Running Point and its chief investment officer, Michael Ashley Schulman, CFA, were quoted the morning of May 6, 2022, in a Fast Company article—by Sam Becker, “Bausch + Lomb stock will start trading on the NYSE, priced lower than expected in IPO”—regarding that day’s upcoming (and successful) Bausch + Lomb spinoff/IPO.
Below are the excerpted quotes:
Publicly traded spinoffs like the Bausch + Lomb IPO are not altogether uncommon. PayPal, for instance, was spun off from eBay in 2015. Fast-casual Mexican food chain Chipotle was spun off from McDonald’s in 2006. Primarily, companies will spin off subsidiaries or divisions into their own independent firms because it’s beneficial to do so—often, it frees up corporate resources and can unlock further value for shareholders. Sometimes, a spin-off target may appeal to an entirely different group of investors, which may help it raise more capital by going public.
This may be the case with the Bausch + Lomb IPO. Prior to spinning off its subsidiary, Michael A. Schulman, a founding partner and CIO at California-based Running Point Capital Advisors, says that Bausch Health combined two “very different types of healthcare companies.” Those being a pharmaceutical giant, and a consumer-product-focused company in Bausch + Lomb.
“Although the divisions may seem synergistic because they both operate within healthcare, the two parts of the company appeal to completely different sets of investors,” he says. “Right now, Bausch is the meal equivalent of combining premium ice cream with Bolognese pasta on the same plate. Separately, they have a lot of appeal. But combined together, not so much.”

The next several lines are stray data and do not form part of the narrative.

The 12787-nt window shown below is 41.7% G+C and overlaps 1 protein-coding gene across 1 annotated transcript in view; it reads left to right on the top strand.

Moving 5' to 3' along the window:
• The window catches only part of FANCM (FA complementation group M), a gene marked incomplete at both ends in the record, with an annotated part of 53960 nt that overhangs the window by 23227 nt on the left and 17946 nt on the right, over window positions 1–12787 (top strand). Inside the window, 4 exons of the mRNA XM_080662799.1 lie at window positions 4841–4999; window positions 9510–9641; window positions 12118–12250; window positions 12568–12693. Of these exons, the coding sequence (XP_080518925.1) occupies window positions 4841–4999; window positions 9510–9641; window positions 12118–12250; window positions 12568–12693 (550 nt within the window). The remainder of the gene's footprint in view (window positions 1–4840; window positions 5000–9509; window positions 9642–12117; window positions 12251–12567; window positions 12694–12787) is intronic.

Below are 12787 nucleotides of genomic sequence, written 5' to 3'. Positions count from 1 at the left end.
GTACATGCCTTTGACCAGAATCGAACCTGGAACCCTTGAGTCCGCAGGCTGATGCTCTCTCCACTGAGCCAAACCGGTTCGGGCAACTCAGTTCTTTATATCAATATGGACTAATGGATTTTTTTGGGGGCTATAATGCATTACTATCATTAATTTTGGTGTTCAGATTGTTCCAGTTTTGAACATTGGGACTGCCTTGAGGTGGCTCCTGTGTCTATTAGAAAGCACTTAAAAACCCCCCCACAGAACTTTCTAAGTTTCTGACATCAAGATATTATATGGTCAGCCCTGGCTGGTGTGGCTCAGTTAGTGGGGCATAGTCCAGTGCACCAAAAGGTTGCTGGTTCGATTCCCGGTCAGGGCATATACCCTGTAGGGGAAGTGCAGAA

The full original quote was:
“The problem with Bausch Health Companies Inc. is that it combines two very different types of healthcare companies:
- An exciting pharmaceutical/biotech company that should be valued based on its pipeline of future drugs and discoveries for central nervous system disorders, eye health, and gastrointestinal diseases; and
- A stable cash cow consumer products and health group (Bausch + Lomb) that sells contact lenses and medical equipment that should be valued on fundamentals.
Although the divisions may seem synergistic because they both operate within healthcare, the two parts of the company appeal to completely different sets of investors. Right now, Bausch is the meal equivalent of combining premium ice cream with Bolognese pasta on the same plate. Separately, they have a lot of appeal; combined together, not so much.
Splitting Bausch + Lomb from Bausch Health will simplify the narratives of both companies and allow them to appeal to specific sets of investors; those that want more risk and potentially more upside versus those that desire more stability.”
Disclosure: The opinions expressed are those of Running Point Capital Advisors, LLC (Running Point) and are subject to change without notice. The opinions referenced are as of the date of publication, may be modified due to changes in the market or economic conditions, and may not necessarily come to pass. Forward-looking statements cannot be guaranteed. Running Point is an investment adviser registered with the U.S. Securities and Exchange Commission. Registration does not imply a certain level of skill or training. More information about Running Point’s investment advisory services and fees can be found in its Form ADV Part 2, which is available upon request. RP-22-42